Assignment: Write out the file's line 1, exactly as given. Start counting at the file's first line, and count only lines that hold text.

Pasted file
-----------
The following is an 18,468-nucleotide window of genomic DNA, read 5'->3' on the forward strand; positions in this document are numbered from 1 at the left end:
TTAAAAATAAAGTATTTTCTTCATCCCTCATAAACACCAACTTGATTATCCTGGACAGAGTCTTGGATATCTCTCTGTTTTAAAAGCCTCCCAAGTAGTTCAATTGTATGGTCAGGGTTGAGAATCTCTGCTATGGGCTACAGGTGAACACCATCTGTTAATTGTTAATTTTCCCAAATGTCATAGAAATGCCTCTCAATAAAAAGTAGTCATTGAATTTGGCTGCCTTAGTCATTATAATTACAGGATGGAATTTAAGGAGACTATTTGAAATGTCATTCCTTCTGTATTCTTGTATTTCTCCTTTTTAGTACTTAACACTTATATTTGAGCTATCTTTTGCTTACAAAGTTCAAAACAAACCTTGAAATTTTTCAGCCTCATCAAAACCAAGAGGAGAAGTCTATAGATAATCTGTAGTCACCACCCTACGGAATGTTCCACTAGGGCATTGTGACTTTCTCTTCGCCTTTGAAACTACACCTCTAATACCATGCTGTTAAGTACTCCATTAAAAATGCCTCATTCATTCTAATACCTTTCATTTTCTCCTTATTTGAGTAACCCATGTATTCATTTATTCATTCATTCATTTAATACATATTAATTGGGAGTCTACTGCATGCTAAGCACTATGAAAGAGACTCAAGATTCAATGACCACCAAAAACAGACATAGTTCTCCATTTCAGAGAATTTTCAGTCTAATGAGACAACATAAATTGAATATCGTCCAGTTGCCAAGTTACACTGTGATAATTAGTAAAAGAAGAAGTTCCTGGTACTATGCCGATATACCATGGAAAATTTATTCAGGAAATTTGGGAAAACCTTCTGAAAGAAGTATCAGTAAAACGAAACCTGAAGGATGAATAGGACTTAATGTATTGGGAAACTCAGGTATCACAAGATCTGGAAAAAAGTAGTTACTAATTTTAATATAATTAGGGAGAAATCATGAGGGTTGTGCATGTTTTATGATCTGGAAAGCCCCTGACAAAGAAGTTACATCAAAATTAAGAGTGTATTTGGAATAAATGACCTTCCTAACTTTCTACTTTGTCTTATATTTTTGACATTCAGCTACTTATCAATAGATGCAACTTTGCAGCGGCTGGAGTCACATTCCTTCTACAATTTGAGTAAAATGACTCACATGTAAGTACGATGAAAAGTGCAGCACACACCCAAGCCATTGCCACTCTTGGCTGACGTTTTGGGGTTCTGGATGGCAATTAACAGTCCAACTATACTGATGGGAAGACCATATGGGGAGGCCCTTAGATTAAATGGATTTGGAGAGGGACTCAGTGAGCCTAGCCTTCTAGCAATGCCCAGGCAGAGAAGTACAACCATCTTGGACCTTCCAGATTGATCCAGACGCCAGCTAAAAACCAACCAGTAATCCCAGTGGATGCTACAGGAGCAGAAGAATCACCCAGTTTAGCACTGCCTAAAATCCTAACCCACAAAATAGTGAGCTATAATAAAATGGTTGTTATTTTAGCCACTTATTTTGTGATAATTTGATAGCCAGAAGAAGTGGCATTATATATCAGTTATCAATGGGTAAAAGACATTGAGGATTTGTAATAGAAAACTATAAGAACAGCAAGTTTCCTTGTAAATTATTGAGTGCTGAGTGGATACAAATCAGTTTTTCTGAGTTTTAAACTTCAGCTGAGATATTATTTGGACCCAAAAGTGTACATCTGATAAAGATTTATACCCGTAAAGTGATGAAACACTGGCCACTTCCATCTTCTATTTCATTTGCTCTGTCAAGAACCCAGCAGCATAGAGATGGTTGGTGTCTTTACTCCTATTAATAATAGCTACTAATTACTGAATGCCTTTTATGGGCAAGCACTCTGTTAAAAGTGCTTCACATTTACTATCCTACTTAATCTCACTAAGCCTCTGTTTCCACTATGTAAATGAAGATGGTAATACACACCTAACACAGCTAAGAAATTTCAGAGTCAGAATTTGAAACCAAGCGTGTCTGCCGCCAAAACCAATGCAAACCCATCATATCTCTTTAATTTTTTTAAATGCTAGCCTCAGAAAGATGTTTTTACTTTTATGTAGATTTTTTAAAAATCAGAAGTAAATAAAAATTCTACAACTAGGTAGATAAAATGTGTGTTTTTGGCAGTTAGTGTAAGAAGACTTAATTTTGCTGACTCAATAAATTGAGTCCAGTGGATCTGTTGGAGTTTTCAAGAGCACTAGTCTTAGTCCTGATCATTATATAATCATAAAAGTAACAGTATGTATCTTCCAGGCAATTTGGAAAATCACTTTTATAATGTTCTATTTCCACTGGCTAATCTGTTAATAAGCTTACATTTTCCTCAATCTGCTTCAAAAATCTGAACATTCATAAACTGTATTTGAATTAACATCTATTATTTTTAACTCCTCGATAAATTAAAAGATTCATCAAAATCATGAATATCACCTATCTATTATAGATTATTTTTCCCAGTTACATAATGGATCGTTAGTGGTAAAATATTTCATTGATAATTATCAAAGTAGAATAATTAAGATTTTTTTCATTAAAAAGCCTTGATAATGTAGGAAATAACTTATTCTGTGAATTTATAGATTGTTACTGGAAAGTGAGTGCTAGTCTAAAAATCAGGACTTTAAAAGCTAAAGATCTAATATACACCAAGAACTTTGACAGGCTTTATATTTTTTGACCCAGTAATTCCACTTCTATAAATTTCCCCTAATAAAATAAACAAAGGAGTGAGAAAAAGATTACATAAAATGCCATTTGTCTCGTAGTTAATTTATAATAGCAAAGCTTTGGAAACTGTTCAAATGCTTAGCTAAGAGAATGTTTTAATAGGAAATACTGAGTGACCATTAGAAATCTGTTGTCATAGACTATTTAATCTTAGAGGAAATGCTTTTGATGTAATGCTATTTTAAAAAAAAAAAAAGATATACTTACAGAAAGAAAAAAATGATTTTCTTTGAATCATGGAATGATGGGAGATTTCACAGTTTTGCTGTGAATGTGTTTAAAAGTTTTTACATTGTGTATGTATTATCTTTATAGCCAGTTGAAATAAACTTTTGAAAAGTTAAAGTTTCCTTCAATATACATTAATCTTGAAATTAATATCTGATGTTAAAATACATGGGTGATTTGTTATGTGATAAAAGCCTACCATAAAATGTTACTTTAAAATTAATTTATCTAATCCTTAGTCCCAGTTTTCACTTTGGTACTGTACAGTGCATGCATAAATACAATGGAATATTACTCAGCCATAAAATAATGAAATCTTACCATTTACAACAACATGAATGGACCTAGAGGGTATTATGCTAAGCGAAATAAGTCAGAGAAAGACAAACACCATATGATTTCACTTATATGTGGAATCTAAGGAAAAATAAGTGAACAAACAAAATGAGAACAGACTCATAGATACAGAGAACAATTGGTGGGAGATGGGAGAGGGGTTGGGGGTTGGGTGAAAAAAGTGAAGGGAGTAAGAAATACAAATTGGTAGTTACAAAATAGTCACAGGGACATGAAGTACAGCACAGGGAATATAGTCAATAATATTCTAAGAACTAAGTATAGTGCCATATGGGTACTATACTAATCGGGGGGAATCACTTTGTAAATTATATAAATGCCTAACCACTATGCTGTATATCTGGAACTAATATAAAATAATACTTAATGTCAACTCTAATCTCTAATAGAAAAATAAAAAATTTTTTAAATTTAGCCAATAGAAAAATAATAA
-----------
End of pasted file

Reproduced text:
The following is an 18,468-nucleotide window of genomic DNA, read 5'->3' on the forward strand; positions in this document are numbered from 1 at the left end: